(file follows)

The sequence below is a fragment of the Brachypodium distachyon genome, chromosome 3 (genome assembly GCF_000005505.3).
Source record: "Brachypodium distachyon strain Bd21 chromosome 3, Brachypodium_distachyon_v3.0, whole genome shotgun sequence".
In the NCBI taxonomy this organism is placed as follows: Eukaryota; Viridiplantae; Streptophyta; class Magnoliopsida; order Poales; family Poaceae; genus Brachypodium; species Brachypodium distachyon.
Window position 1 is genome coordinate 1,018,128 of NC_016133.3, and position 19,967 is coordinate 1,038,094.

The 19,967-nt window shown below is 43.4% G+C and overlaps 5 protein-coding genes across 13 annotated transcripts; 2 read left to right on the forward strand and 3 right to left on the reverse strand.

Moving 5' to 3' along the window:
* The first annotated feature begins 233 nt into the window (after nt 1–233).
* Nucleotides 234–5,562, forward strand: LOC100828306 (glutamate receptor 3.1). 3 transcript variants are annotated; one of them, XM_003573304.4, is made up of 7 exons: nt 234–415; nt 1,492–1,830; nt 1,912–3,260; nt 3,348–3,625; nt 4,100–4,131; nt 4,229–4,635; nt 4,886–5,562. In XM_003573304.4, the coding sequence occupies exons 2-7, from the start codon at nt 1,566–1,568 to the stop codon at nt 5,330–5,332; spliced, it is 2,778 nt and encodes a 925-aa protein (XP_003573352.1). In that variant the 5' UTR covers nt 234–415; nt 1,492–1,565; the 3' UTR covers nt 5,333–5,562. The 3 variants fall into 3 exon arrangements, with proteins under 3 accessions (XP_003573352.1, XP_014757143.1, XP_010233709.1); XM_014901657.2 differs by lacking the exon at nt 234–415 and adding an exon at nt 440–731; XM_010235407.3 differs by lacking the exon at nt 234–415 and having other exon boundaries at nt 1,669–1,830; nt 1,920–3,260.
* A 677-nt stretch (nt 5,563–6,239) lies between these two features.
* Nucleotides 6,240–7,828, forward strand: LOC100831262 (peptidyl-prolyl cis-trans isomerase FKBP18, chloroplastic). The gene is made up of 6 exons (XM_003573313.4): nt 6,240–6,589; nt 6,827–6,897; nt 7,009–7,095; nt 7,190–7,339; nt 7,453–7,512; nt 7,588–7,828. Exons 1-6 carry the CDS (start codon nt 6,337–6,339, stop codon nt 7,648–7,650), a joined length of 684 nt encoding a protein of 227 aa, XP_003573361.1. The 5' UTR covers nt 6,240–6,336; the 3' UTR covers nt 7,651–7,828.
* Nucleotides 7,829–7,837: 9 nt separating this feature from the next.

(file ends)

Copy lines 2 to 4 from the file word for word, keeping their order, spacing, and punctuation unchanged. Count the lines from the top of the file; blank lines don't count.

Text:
Source record: "Brachypodium distachyon strain Bd21 chromosome 3, Brachypodium_distachyon_v3.0, whole genome shotgun sequence".
In the NCBI taxonomy this organism is placed as follows: Eukaryota; Viridiplantae; Streptophyta; class Magnoliopsida; order Poales; family Poaceae; genus Brachypodium; species Brachypodium distachyon.
Window position 1 is genome coordinate 1,018,128 of NC_016133.3, and position 19,967 is coordinate 1,038,094.